Industry Updates

Jupiter blocks investment into 21Shares crypto ETP – report

Divergence among European regulators complicates crypto exposure

Lauren Gibbons

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Jupiter Asset Management's compliance department has blocked an investment into a cryptocurrency exchange-traded product (ETP) in one of its Irish UCITS funds.

The fund manager’s €565m Gold & Silver fund had invested $2.5m in the 21Shares Ripple XRP ETP (AXRP) during the first half of 2023, the Financial Times reported.

However, the investment was picked up by the company’s “regular oversight process” and was subsequently cancelled – at a loss of $834 – due to the Central Bank of Ireland (CBI) prohibiting crypto holdings in UCITS funds.

Jupiter said there was no regulatory intervention from the CBI or impact on the fund.

It highlights the ongoing challenges of varied regulatory stances across Europe.

UCITS funds can hold up to 10% of their portfolio in illiquid assets, however, there is divergence among European regulators on whether those funds can invest in crypto ETPs.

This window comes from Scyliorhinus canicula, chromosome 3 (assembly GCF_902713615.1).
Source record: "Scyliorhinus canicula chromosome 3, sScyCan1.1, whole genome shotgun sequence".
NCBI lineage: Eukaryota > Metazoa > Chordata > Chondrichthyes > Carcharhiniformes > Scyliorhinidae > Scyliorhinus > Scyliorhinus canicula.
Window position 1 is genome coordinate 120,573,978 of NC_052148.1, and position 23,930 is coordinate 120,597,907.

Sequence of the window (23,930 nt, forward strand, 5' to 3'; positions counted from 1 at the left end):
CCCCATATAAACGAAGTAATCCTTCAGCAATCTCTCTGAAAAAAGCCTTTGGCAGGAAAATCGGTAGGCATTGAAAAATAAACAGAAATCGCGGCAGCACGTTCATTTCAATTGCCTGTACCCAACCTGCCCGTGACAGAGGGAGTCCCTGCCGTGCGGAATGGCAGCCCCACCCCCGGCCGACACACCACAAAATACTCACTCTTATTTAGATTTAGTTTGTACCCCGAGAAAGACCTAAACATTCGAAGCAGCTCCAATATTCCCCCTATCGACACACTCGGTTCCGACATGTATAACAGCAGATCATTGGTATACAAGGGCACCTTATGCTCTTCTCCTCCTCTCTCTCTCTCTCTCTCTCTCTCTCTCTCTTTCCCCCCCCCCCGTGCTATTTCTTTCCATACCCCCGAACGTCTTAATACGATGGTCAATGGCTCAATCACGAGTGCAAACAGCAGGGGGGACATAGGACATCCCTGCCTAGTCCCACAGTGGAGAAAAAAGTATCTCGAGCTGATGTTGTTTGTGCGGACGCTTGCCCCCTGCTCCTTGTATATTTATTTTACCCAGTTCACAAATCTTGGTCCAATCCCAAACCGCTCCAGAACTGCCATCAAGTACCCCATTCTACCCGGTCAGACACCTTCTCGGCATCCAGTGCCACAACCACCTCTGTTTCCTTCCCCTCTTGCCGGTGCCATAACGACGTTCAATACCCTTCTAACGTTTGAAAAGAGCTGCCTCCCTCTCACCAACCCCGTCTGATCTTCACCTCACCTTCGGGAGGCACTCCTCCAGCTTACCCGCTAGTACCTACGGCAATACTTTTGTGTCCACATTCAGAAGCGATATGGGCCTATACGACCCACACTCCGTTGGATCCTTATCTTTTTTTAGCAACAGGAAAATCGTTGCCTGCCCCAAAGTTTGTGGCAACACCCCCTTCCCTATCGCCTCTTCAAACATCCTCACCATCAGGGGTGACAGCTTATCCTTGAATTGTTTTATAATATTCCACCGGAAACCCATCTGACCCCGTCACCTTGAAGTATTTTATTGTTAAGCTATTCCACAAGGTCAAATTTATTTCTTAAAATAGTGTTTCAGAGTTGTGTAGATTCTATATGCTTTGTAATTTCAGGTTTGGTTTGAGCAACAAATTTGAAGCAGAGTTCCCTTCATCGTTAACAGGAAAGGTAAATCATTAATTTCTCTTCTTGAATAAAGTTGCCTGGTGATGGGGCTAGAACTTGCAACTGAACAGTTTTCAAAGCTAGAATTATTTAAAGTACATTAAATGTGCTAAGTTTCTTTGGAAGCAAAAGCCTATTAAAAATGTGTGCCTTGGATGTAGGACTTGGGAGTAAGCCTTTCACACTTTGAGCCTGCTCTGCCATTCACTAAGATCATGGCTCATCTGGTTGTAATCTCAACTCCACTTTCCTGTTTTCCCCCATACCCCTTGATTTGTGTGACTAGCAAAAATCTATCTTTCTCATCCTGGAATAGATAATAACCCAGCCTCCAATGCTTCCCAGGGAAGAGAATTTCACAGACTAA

Both the CBI and the Autorité des Marchés Financiers in France have expressed their discomfort at UCITS funds holding crypto.

The UK takes the same approach as Ireland while other European jurisdictions, like Germany, allow investment funds to hold crypto.

For example, German asset manager DWS has a €24m fintech fund that has held the VanEck Ethereum ETN (VETH) since late 2022, according to the Financial Times.

A DWS spokesperson said it has “a selected number” of multi-asset funds that can invest in crypto, but none of its institutional mandates or multi-asset funds currently invest in the asset class.

The Securities and Exchange Commission’s (SEC) approval of spot bitcoin ETFs earlier this year has helped crypto to become more widely accepted as a large-scale traditional investment and fund managers are increasingly looking to hold crypto assets in funds.

Inflows into ETPs tracking crypto more than doubled year-on-year to $2.3bn in 2023, up from $830m in 2022, according to CoinShares data.

In light of rising exposures to specialist asset classes such as crypto across Europe, the European Commission instructed the European Securities and Market Authority (ESMA) last July to gather data on UCITS specialist asset class exposure since the rules were first introduced in 2007.

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